The Right Moment

As with so many issues, politicians are catching up with the public. Introduction of this legislation comes in the wake of several public opinion polls that have shown broad public support for immigration reform that provides an opportunity for undocumented immigrants to become legal.

  • Gallup Poll (April 9, 10): "Suppose that on Election Day you could vote on key issues as well as candidates. Would you vote for or against a law that would allow illegal immigrants living in the United States the chance to become U.S. citizens if they meet certain requirements?" (Would vote for: 69%)

  • CNN/ORC International Poll (April 5-7): Allowing undocumented workers to stay in the United States and apply for citizenship if they have been in the country for several years, have a job, and pay back taxes is supported by 84% of the public.

  • NBC News/Wall Street Journal Poll (April 5 – 8): "As you may know, there is a proposal to create a pathway to citizenship that would allow foreigners who have jobs but are staying illegally in the United States the opportunity to eventually become legal American citizens. Do you strongly favor, somewhat favor, somewhat oppose, or strongly oppose this proposal?" (Total favor: 64%)

  • Quinnipiac University Poll (March 25 – April 1): "Which comes closest to your view about illegal immigrants who are currently living in the United States? (A) They should be allowed to stay in the United States and to eventually apply for U.S. citizenship. (B) They should be allowed to remain in the United States, but not be allowed to apply for U.S. citizenship. (C) They should be required to leave the U.S." (Stay and apply for citizenship: 59%; stay but not allowed citizenship: 11%).

  • ABC News/Washington Post Poll (March 27 – 30): "Overall, do you support or oppose a path to citizenship for illegal immigrants?" (Support: 57%)

  • Main Street Alliance (of small business owners, March 14 – 25): “As Congress works to set up an immigration process for future immigrant workers, do you think this process should include a roadmap to citizenship, or should it be a temporary guest worker program with no roadmap to citizenship?” (Favor citizenship: 61%)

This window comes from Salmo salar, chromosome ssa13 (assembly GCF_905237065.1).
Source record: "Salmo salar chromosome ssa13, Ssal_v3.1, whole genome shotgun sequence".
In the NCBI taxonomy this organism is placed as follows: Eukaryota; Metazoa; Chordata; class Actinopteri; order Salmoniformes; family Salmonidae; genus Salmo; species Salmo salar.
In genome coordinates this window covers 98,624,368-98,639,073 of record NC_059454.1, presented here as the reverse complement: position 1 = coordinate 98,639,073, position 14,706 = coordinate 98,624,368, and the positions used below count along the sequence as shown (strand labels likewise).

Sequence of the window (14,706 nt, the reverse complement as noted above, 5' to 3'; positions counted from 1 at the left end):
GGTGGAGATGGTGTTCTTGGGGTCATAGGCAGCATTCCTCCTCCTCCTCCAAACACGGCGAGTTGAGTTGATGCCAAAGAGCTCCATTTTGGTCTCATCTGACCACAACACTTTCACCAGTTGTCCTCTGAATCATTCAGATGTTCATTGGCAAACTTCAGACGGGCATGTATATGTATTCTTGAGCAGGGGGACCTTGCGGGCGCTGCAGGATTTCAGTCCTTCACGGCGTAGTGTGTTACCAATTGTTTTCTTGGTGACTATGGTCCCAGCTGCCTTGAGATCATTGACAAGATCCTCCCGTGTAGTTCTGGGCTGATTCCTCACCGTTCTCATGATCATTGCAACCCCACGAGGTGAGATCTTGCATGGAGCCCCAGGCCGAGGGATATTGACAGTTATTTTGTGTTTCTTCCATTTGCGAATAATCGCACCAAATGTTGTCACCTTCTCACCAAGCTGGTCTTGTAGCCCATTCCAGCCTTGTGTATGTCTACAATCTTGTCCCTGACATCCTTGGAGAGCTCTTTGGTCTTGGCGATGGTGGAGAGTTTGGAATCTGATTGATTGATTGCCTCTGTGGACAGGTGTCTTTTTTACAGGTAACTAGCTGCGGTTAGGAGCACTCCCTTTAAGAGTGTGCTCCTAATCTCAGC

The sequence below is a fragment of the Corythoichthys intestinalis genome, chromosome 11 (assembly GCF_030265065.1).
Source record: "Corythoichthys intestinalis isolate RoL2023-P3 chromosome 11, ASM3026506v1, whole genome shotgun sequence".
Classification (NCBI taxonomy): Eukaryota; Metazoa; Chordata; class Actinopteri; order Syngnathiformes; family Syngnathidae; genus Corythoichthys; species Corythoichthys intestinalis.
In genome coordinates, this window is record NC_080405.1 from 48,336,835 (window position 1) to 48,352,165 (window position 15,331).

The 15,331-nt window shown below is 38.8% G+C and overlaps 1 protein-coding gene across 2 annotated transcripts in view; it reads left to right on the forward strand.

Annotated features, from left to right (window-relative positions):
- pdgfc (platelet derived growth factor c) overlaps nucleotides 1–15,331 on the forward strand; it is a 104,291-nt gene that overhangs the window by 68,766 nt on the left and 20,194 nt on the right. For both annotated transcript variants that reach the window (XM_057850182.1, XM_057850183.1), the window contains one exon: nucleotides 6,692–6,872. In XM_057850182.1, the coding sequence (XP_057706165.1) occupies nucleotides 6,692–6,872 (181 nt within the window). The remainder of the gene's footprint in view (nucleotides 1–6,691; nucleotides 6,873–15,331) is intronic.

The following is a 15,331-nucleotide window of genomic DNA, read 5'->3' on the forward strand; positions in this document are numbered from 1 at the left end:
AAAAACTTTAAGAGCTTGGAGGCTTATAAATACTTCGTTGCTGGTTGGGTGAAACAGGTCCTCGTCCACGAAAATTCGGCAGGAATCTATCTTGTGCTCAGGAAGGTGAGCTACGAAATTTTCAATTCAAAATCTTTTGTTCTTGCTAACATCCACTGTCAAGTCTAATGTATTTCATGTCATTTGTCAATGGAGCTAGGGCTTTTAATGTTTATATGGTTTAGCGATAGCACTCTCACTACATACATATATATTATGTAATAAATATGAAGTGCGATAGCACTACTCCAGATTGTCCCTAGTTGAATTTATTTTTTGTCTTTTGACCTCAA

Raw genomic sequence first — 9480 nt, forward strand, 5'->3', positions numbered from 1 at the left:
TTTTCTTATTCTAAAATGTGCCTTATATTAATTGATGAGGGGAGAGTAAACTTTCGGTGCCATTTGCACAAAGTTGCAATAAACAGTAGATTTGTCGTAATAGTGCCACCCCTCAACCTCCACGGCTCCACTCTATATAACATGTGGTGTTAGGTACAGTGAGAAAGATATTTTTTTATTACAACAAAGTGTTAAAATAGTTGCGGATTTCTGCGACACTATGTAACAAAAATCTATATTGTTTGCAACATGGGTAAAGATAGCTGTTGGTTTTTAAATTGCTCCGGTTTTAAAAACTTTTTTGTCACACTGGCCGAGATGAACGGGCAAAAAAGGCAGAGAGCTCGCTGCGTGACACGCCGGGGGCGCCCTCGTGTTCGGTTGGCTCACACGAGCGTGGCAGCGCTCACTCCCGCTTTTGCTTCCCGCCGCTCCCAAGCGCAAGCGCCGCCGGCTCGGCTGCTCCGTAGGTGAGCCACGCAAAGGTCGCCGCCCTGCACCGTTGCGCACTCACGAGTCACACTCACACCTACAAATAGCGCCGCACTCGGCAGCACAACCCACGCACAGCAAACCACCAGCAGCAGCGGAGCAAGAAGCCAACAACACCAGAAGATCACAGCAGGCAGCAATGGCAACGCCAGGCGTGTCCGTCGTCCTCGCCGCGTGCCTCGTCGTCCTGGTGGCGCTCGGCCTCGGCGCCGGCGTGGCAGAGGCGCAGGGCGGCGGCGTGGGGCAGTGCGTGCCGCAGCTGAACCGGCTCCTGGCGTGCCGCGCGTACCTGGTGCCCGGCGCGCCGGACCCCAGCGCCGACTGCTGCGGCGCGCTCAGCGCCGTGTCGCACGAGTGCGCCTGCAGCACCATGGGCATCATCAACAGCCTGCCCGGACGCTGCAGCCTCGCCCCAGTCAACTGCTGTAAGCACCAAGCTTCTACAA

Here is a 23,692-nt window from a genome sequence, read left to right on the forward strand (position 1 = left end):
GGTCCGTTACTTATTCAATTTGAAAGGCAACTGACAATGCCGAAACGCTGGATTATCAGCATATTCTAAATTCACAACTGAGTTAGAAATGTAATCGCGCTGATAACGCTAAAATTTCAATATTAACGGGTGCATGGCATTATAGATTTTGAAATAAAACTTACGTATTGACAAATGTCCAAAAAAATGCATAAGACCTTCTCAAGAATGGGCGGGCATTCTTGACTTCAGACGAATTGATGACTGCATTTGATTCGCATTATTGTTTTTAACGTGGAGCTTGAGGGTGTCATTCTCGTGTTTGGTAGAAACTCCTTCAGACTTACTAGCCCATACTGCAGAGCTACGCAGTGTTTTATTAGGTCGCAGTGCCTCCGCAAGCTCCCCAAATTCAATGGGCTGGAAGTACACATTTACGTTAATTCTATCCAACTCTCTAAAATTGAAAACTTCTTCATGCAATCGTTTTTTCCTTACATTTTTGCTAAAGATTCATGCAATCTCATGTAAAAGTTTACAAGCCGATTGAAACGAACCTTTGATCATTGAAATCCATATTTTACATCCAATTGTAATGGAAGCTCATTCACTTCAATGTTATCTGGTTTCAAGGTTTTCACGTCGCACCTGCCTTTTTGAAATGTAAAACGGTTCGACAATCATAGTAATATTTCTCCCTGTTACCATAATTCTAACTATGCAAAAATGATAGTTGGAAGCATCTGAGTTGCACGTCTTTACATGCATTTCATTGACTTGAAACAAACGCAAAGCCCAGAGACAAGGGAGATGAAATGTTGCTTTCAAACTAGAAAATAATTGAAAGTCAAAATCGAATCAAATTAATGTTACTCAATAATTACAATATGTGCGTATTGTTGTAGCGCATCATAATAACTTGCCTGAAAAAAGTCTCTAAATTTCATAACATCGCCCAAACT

• Small Business Majority (of small business owners, March 4 – 10): “We would be better off if people who are in the country illegally became legal taxpayers, so they pay their fair share and can work toward citizenship in the future.” (Agree much or somewhat: 74%)

  • Fox News (February 25 – 27): "Do you favor or oppose allowing illegal immigrants to remain in the country and eventually qualify for U.S. citizenship, as long as they meet certain requirements like paying back taxes, learning English, and passing a background check?" (Favor: 72%)

In addition to these broad surveys about how the public feels about immigration reform, there is unprecedented activity among many constituencies in support of immigration reform. For example, on the day the Senate bill was introduced, dozens of evangelical leaders were in Washington to press Congress to tackle immigration reform. There is a big uptick in conservative support for reform legislation.

Still, the bill faces many challenges in the Senate. The debate will play out over the next two months.

Borders Immigration Reform Integration & Citizenship Interior Enforcement Immigrant Students Worksite Enforcement

9 Prominent Conservatives Who Believe The #TimeIsNow For Immigration Reform

April 10, 2013 - Posted by Mario Moreno